3. Ayim, M.: 1983, ‘The Implications of Sexually Stereotypic Language as Seen through Peirce's Theory of Signs’,Transactions of the Charles S. Peirce Society 19(2), 183–197.Google Scholar
  4. Ayim, M.: 1987, ‘Wet Sponges and Band-aids: A Gender Analysis of Speech Patterns’, in J. Deely and J. Evans (eds.),Proceedings of the Seventh Annual Meeting of the Semiotic Society of America, University Press of America, New York, 29–43.Google Scholar
  5. Bereiter, C.: 1972, ‘Schools without Education’,Harvard Educational Review 42(3), 390–413.Google Scholar
  6. Bronte, C.: N.d.,Jane Eyre. Large Type Edition Complete and Unabridged, Franklin Watts, Inc., Publishers; A Division of Grolier Incorporated, New York, NY.Google Scholar
  7. Delpit, L. D.: 1988, ‘The Silenced Dialogue: Power and Pedagogy in Educating Other People's Children’,Harvard Educational Review 58(3), August, 280–298.Google Scholar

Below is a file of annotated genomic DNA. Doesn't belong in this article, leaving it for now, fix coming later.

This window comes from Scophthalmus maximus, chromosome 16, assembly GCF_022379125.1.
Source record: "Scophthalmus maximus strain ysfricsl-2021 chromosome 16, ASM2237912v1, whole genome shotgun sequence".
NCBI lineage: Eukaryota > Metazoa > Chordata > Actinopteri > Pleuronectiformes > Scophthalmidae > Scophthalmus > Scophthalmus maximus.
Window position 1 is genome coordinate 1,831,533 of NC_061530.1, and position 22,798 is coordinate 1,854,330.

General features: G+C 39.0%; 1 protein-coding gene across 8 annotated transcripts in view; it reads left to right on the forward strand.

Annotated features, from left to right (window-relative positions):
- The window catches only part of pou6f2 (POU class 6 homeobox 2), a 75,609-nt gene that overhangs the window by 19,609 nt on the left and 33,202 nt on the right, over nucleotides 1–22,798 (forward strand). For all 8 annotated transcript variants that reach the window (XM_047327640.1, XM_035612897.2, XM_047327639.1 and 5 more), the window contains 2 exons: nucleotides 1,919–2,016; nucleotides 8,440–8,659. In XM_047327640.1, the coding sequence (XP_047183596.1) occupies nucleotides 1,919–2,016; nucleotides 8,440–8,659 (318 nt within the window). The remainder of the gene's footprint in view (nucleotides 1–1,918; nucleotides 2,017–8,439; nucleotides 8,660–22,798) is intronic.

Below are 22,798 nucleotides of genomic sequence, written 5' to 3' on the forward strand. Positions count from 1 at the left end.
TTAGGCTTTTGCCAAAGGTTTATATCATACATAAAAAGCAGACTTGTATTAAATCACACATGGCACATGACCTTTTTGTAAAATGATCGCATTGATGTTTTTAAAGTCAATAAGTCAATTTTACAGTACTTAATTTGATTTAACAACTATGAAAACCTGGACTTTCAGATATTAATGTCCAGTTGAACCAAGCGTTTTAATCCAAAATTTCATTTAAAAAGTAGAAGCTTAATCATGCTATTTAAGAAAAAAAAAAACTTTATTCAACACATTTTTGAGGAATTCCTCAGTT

8. Dubois, B. L. and I. Crouch: 1975, ‘The Question of Tag Questions in Women's Speech: They Don't Really Use More of Them, do They?’,Language in Society 4(2), December, 289–294.Google Scholar
  9. Eakins, B. W. and R. G. Eakins: 1978,Sex Differences in Human Communication, Houghton Mifflin Company, Boston.Google Scholar
  10. Edelsky, C.: 1990, ‘Whose Agenda Is This Anyway? A Response to McKenna, Robinson, and Miller’,Educational Researcher 19(8), November, 7–11.Google Scholar
  11. Erickson, B., E. A. Lind, B. C. Johnson, and W. M. O'Barr: 1978, ‘Speech Style and Impression Formation in a Court Setting: The Effects of “Powerful” and “Powerless” Speech’,Journal of Experimental Social Psychology 14(3), May, 266–279.Google Scholar
  12. Giroux, H.: 1991, ‘Literacy, Cultural Diversity, and Public Life’, in K. Goodman, L. Bird and Y. Goodman (eds.),Whole Language Catalogue, American School Publishers, Santa Rosa, California, 417.Google Scholar
  13. Hirst, P. H.: 1974,Knowledge and the Curriculum, Routledge and Kegan Paul, London, England.Google Scholar